Bird flu warnings for West Northamptonshire amid UK's largest ever outbreak

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Keepers told to follow “scrupulous” safeguards to prevent disease spread

Bird keepers in West Northamptonshire are being warned they must follow “scrupulous” safeguards to prevent the danger of avian flu spreading.

Chief veterinary officers declared a country-wide prevention zone on Monday (October 17) amid the UK’s largest ever bird flu outbreak.

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The nearest recorded cases to Northampton so far have been in Grantham, Swindon and across East Anglia.

Bird keepers have been warned to be on alert for signs of avian fluBird keepers have been warned to be on alert for signs of avian flu
Bird keepers have been warned to be on alert for signs of avian flu

But Councillor David Smith, the local council cabinet member for community safety, said: “It is imperative that anyone who owns or works with birds reads the declaration and implements its instructions.

“This is not only to protect the wellbeing of your own flocks, but those of everyone in West Northamptonshire and beyond whose wellbeing and livelihoods rely on them.”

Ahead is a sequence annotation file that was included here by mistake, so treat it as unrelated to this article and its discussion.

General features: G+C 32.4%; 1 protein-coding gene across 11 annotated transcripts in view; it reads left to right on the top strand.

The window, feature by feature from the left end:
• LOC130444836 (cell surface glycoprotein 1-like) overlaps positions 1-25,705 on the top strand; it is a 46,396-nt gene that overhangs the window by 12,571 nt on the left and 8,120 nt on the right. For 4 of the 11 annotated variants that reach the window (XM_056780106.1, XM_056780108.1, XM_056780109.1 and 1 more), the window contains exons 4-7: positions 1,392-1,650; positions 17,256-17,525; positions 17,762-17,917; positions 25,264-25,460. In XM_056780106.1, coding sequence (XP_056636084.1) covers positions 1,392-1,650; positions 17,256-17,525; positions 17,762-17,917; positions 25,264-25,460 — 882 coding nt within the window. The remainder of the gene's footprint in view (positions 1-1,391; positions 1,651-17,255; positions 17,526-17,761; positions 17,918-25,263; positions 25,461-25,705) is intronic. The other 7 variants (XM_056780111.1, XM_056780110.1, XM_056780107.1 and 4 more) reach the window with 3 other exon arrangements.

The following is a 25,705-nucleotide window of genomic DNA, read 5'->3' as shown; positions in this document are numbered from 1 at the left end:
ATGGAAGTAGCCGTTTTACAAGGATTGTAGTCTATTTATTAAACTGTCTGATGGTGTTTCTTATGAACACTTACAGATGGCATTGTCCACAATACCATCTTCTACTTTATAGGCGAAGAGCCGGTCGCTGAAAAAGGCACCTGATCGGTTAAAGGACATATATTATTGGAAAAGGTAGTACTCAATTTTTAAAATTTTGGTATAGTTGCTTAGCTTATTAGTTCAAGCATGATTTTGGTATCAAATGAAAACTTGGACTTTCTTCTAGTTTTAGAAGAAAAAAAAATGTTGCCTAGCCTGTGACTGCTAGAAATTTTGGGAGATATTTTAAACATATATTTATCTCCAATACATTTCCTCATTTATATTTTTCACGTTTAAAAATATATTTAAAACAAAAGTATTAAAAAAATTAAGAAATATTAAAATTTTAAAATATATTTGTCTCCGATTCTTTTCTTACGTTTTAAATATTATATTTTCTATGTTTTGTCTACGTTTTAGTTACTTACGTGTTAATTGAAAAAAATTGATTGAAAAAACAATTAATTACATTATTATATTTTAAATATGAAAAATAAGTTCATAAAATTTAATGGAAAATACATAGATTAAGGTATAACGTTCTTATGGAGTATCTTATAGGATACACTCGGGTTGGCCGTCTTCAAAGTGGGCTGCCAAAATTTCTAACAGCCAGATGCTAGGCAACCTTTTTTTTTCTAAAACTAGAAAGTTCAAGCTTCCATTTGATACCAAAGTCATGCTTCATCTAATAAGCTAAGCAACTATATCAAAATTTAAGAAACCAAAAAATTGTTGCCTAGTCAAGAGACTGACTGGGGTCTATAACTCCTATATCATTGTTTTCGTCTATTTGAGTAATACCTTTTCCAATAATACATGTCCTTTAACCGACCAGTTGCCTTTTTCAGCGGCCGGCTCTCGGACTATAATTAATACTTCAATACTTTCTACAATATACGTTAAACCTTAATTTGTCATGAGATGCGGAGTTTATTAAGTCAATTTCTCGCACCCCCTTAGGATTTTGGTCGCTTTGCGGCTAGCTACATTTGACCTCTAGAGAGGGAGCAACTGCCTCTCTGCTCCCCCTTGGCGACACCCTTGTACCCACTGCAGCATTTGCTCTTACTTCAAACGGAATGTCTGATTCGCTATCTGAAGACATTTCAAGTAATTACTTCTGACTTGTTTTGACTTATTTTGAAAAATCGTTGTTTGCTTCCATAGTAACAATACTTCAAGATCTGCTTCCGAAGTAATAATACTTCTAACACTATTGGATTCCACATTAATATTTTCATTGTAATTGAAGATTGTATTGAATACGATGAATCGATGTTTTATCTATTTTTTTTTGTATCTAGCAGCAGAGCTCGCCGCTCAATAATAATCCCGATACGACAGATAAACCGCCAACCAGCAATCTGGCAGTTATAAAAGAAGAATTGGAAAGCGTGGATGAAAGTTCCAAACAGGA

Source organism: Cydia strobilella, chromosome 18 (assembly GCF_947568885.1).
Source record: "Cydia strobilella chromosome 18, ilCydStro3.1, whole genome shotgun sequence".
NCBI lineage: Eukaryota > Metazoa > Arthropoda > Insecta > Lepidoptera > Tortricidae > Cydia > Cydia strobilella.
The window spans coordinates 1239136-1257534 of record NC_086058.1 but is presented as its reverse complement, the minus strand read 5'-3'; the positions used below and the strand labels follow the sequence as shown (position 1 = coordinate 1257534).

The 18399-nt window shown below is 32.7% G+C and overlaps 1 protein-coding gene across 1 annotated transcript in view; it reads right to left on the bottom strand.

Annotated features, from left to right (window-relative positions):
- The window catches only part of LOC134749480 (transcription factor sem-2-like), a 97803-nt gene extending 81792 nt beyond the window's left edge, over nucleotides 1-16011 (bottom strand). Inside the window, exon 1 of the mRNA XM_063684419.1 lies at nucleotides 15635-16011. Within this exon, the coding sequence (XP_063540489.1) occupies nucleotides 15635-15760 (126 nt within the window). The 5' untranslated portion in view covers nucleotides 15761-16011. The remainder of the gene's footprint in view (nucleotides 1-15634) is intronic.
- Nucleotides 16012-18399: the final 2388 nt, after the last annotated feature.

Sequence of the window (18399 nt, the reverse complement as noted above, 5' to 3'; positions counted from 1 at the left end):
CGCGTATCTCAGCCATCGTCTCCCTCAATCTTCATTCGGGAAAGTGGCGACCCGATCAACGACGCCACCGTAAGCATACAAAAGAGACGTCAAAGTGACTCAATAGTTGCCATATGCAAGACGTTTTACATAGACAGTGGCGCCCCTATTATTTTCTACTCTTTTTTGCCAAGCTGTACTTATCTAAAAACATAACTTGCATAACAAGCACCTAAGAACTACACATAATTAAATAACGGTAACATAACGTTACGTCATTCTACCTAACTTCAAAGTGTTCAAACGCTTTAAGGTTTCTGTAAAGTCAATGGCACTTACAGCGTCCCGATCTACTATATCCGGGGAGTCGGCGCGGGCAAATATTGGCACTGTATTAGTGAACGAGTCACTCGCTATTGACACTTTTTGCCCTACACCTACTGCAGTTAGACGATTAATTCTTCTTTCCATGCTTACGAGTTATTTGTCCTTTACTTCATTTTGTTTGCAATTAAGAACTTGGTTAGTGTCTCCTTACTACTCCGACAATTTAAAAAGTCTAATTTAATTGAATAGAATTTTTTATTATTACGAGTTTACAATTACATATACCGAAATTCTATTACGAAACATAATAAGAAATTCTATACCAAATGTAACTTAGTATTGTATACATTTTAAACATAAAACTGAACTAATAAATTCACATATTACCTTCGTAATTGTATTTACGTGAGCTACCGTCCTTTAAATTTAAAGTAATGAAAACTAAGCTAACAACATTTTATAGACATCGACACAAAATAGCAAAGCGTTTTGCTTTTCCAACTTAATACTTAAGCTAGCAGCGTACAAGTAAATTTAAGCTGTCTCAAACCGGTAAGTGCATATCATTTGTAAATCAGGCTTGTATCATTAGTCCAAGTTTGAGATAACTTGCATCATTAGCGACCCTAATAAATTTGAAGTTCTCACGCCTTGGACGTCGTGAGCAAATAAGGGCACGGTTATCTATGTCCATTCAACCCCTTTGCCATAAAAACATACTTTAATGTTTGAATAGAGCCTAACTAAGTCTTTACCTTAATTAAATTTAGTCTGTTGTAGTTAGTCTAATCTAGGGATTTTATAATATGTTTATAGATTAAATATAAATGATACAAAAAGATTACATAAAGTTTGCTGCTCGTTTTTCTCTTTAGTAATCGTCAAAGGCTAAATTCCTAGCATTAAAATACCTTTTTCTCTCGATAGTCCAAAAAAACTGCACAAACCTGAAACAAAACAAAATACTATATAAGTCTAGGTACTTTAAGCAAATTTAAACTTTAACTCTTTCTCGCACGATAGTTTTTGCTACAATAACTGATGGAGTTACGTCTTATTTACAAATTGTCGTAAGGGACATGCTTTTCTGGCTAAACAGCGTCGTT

According to Government figures, there have been 44 cases of highly pathogenic H5N1 avian influenza in England since October 1, 2022.

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On Friday, there was a reminder to anyone who owns 50 or more birds that they must register their flock restrict access for non-essential people on their sites. People with smaller flocks can register voluntarily.

Workers would need to change clothing and footwear before entering bird enclosures and site vehicles would need to be cleaned and disinfected regularly to limit the risk of the disease spreading.

The Government stopped short, however, of asking all owners to keep birds inside — a measure which is already in place in the east.

The chief veterinary offices of England, Scotland and Wales issued a joint statement saying: “Winter brings an even more increased risk to flocks as migratory birds return to the UK. Scrupulous biosecurity and hygiene measures is the best form of defence.”

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The UK Health Security Agency says the risk to the general public’s health while bird flu poses a very low food safety risk — although the NHS warns some strains have infected humans in other parts of the world, leading to deaths.

Avian flu is spread by close contact with infected birds — dead or alive — including preparing infected poultry for cooking.

Symptoms can include high temperature, aching, diarrhoea and bleeding from the nose and gums.